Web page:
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Tear-stained ramblings that remained unsent

Most of us have written letters we’ve later thought better about posting. Caroline Atkins has collected vivid examples from fiction and real life

5 January 2019

9:00 AM

5 January 2019

9:00 AM

What a Hazard a Letter Is: The Strange Destiny of the Unsent Letter Caroline Atkins

Safe Haven, pp.289, £14.99

The deserved success of Shaun Usher’s marvellous anthology Letters of Note has inspired several imitators, and Caroline Atkins’s sparkling collection makes an ideal companion volume. Here are missives both literary and otherwise, all of them destined never to be read by their intended recipients. Some are grave, some are tender; some are funny, several are vengeful or self-justifying. It’s a great idea for a book.

A letter which goes missing is of course a standard tragedy-inducing device in fiction.  Romeo could have lived had he received Juliet’s letter; but perhaps the most heartbreaking of all is poor Tess Durbeyfield’s to Angel Clare. Never was a flap of carpet responsible for so much misery. Atkins includes some terribly sad real-life letters too: Captain Scott’s, addressed ‘To my widow’, and Van Gogh’s penultimate letter to his sainted brother, as well as a couple between doomed first world war sweethearts.

It’s not all sorrow and gloom, by any means. Several of the letters are hilarious, including Malcolm Bradbury’s response to a woman who’d sent him a huge pile of her unpublished novels. He tells her that he’s unable to lift her weighty manuscripts, on doctor’s orders, since ‘just the other day I strained my back, carrying about some royalty statements’. It goes on in the same vein. Here too is the letter devised by the characters in the TV comedy show The Young Ones, asking for an extension of overdraft facilities. Having decided that ‘Dear’ is too formal, and having agreed that anyone who works for a bank is politically suspect, they hap upon the opening ‘Darling Fascist Bullyboy, give me some more money.’ My favourite, though, is from Martin Amis’s first novel, The Rachel Papers.  Tormented by resentment of his sexually successful father, our hero sits down to pour out his soul to the older man:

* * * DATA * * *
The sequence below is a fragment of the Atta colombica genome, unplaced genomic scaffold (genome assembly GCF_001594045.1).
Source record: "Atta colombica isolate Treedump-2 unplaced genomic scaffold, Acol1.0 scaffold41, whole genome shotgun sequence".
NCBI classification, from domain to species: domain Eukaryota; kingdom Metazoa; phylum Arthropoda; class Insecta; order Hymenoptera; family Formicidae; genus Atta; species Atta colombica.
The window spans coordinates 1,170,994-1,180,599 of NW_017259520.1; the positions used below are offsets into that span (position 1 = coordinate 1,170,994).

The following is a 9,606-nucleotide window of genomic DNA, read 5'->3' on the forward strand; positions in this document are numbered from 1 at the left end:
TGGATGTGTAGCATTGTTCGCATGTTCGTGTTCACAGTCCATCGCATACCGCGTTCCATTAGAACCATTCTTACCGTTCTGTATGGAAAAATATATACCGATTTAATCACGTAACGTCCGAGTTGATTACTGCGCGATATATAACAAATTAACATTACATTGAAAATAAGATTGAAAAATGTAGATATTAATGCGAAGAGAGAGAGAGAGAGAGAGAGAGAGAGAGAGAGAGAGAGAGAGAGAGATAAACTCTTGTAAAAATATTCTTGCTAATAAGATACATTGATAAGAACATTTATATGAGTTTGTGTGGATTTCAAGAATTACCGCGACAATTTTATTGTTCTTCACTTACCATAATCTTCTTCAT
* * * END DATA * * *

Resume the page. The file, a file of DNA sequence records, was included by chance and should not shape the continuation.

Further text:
Forty minutes later I had written:

Dear Father,

This has not been an easy letter to write.


It would be fair to say that real people are not necessarily shown to their best advantage here. There’s generally a good reason that a letter goes unposted, namely that the writer thinks better of it on re-reading. What seems droll or romantic one day — or, more probably, one night — can seem foolish in the cold sober light of the next morning. Hence Virginia Woolf’s long riposte to a review by Arnold Bennett. How I hate Virginia Woolf! All those semicolons, the ghastly snobbery and archness, the anti-Semitism… Her letter is meant to be an ironic defence of her position as an unabashed highbrow, but comes across as heavy-handed, self-regarding and prolix.

Ernest Hemingway isn’t much better. In a truculent letter to Senator Joseph McCarthy, he calls him ‘kid’ and invites him to Cuba for a fist-fight. Katherine Mansfield’s 1916 reply to a young soldier friend who has declared his love to her is not at all kind. Furthermore, it ill behoves her to complain that she has no roast dinner, but only eggs and oranges, when he’s at the front (and soon to be killed at Arras). But perhaps she can be forgiven since she includes this lovely sentence: ‘There’s a little bird on a tree outside this window not so much singing as sharpening a note.’ And of course she didn’t send the letter, so we must hope that his feelings were spared.

Rambling and often drunken love letters begging for reconciliation never help.  The last thing someone who has gone off you wants is pages of self-pity and ardour.  It may be that the advent of the text message has brought the unintended benefit of saving the spurned the humiliation of penning such letters, since the form doesn’t lend itself to endless tear-stained pages. Or could it be that the immediacy of pressing a button is too great a temptation for the broken-hearted to resist? In any case, there is a long, shining example of this unfortunate category in Malcolm Lowry’s Under the Volcano.  Only Oscar Wilde is dignified in the form: ‘There is a luxury in self-reproach. When we blame ourselves we feel that no one else has a right to blame us.’

What a Hazard a Letter Is is lively and well researched, and includes many examples I’d never come across before. But it’s best taken in small doses. Otherwise, the cumulative effect is rather like going to a cocktail party and eating lots of nibbles, but going home without any supper.


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